Humility and Motherhood

Humility and Motherhood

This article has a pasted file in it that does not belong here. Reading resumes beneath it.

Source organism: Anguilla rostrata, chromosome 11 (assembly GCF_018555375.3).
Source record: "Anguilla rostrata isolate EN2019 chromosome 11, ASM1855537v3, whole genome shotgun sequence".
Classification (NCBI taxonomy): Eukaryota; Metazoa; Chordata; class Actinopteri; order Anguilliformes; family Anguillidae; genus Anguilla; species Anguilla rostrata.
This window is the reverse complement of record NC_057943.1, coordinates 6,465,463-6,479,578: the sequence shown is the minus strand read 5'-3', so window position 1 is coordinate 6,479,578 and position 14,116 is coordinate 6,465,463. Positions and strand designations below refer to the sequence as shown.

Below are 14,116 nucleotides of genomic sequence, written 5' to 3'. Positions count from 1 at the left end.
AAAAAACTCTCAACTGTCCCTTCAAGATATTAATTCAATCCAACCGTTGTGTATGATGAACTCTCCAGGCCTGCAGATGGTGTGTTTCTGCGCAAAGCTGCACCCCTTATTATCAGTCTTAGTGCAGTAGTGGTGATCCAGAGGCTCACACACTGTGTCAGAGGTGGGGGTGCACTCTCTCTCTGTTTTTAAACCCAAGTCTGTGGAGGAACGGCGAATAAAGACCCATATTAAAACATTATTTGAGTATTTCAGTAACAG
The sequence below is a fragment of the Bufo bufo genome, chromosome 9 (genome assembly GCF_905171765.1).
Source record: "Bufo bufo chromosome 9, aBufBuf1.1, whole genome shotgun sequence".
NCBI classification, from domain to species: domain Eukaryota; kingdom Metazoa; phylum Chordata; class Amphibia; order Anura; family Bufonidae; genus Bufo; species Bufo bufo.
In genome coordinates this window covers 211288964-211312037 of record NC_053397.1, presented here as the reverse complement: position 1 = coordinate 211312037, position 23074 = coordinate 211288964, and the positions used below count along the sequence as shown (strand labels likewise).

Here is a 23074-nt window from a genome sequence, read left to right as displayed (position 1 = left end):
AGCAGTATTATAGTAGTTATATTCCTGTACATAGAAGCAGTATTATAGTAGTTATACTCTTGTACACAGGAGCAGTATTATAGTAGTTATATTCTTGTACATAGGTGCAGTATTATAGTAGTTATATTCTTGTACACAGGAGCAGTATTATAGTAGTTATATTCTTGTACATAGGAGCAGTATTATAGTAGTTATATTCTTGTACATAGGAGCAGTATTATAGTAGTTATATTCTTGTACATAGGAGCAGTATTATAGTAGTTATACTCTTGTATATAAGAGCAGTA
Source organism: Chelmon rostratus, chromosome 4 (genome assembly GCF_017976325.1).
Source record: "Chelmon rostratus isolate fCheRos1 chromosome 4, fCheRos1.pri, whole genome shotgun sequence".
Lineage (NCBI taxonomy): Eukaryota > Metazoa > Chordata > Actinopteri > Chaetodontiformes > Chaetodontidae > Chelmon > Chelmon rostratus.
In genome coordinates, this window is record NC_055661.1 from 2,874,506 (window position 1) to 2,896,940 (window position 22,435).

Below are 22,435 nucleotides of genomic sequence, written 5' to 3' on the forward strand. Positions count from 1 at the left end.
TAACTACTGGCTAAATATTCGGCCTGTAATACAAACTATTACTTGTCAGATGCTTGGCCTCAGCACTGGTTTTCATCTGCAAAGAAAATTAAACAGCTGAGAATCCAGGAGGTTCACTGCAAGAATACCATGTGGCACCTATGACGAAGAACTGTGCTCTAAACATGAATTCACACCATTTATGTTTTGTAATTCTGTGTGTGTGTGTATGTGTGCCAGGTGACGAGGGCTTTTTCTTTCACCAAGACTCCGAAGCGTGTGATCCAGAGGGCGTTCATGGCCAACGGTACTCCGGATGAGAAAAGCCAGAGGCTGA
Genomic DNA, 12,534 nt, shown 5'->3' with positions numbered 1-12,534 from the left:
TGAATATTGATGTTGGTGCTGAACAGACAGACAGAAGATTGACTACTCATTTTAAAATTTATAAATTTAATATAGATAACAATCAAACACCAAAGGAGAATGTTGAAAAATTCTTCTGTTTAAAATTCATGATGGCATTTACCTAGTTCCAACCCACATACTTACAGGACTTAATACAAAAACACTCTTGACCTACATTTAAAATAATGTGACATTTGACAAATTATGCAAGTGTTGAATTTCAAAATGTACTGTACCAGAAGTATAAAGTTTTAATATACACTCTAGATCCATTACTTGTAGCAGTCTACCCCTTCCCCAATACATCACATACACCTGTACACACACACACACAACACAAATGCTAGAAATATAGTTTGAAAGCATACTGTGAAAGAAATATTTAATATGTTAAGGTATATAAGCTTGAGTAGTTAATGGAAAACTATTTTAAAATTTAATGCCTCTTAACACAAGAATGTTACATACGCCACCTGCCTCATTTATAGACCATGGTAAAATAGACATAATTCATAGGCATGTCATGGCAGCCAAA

Motherhood is not for the weak. Motherhood is tough work that requires all of your heart, soul, mind and strength. This year I have been given a gift of seeing motherhood from a different angle as my wife and I had our first child in September. In the hardships of raising a child, I have seen a new side of motherhood: it not only requires lots of toughness but it also requires lots and lots of humility. Think about it. Do you know many people who would take time away from a successful career—one for which they have studied hard and paid lots of money to obtain—in order to wipe human poop with a thin baby wipe? Do you know anyone who would get all dressed up in their favorite outfit for a nice night out, all to have it washed with someone else’s puke minutes before departure? Being a mother requires lots and lots of humility. In his book Humilitas: A lost key to life, love and leadership, John Dickson defines humility as “the noble choice to forgo your status, deploy your resources or use your influence for the good of others before yourself.” Perhaps no one in the history of the world has ever exemplified humility more than Jesus who, though he was in the form of God, did not count equality with God a thing to be grasped but made himself nothing, taking the form of a servant being born in the likeness of men. And being found in human form, he humbled himself by becoming obedient to the point of death, even death on a cross. (Philippians 2:6-8) Humility is others-centered, not self-centered. Humility is driven by seeking the best for others. Humility is demonstrated by putting others’ needs before your own. Humility is stepping out of your highly fulfilling position to serve those who would be lost without you. Humility is what Christ did, and humility is who mothers are. -Pastor Daniel Chapin

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